Posts Tagged ‘pensions’

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No, professors shouldn’t collect a six-figure pension – on top of a six-figure salary

Friday, May 17th, 2019

Nearly one in 10 Ontario university professors is over the age of 65. As of 2016, these professors were earning, on average, $184,947 a year. Moreover, because federal legislation requires all taxpayers to start drawing down their retirement savings at the age of 71, septuagenarian professors can collect a six-figure pension on top of a six-figure salary… No one is stopping senior scholars from writing academic papers, or teaching ECON 101. The debate is over how much they should be paid for doing so.

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New proposal from Doug Ford government would force senior professors to work for no salary

Wednesday, May 15th, 2019

Under regulations proposed in the budget bill, the Minister of Training, Colleges and Universities would be given unprecedented power to unilaterally cut the salary of anyone employed at a postsecondary institution who is also drawing a pension. But in order to do so, the ministry would likely have to override collective agreements and essentially force professors who are still working past 71 to do so for no pay, except for the pension to which they’re already entitled. .

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How raising the age for CPP and OAS to 67 would benefit the whole country

Monday, April 15th, 2019

It’s past time we updated a retirement-income system conceived in the days when people lived just 10 to 15 year after retirement… “This isn’t a recommendation to assist the government in improving sustainability or save the government money.” … Retirees will need more savings than previous generations because they will live longer, because company pensions have become more scarce and because saving is made more difficult by low interest rates.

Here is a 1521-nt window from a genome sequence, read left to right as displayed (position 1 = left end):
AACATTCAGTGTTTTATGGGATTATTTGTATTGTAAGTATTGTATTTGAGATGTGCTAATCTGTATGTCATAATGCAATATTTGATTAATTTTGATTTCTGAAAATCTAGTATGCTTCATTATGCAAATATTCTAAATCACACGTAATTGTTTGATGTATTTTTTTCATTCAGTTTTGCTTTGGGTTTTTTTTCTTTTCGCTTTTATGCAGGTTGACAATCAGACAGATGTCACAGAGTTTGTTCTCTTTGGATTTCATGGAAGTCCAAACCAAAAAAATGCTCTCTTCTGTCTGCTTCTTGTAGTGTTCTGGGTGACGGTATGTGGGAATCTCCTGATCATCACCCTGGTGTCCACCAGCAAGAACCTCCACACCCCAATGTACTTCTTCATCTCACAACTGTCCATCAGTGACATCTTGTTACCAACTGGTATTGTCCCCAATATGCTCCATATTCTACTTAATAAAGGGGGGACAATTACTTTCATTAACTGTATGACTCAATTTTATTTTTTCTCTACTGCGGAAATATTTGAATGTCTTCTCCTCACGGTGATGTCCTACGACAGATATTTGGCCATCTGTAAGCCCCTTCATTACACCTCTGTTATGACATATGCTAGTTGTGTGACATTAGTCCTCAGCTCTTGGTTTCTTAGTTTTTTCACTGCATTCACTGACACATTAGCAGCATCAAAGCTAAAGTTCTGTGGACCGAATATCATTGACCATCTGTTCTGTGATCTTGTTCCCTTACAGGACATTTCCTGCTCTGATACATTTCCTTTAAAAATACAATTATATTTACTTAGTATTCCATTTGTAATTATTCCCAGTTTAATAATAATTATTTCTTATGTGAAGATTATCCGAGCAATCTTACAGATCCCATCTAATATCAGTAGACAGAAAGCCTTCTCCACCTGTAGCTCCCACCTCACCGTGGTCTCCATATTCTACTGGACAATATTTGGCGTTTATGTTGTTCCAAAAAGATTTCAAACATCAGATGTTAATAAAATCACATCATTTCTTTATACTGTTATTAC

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Posted in Equality Debates, Social Security Policy Context | No Comments »

Ottawa takes first steps towards improving Canadian retirements

Saturday, March 23rd, 2019

Many employers have now shifted to defined-contribution plans, where workers tuck away a certain amount of savings every month. These plans can help an employee accumulate a substantial stash over the course of his or her career. The problem is that once the employee retires, it is entirely up to him or her to figure out how to transform those accumulated savings into a steady stream of income that can last a lifetime.

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Using boomers short-term could help gap in Nova Scotia labour shortage

Monday, January 28th, 2019

Retired or semi-retired boomers who want to continue to work — albeit in a more flexible, short-term way… can be dropped into situations to handle specific projects or to mentor or train transitioning staff. They also represent a fixed-cost hiring, with no lag time, and no legacy or professional development costs… So while automation, youth attraction/retention and immigration are essential considerations to sustain and grow the economy, so is figuring out how to best accommodate the fastest growing segment of the labour market: boomers choosing to return to the labour force.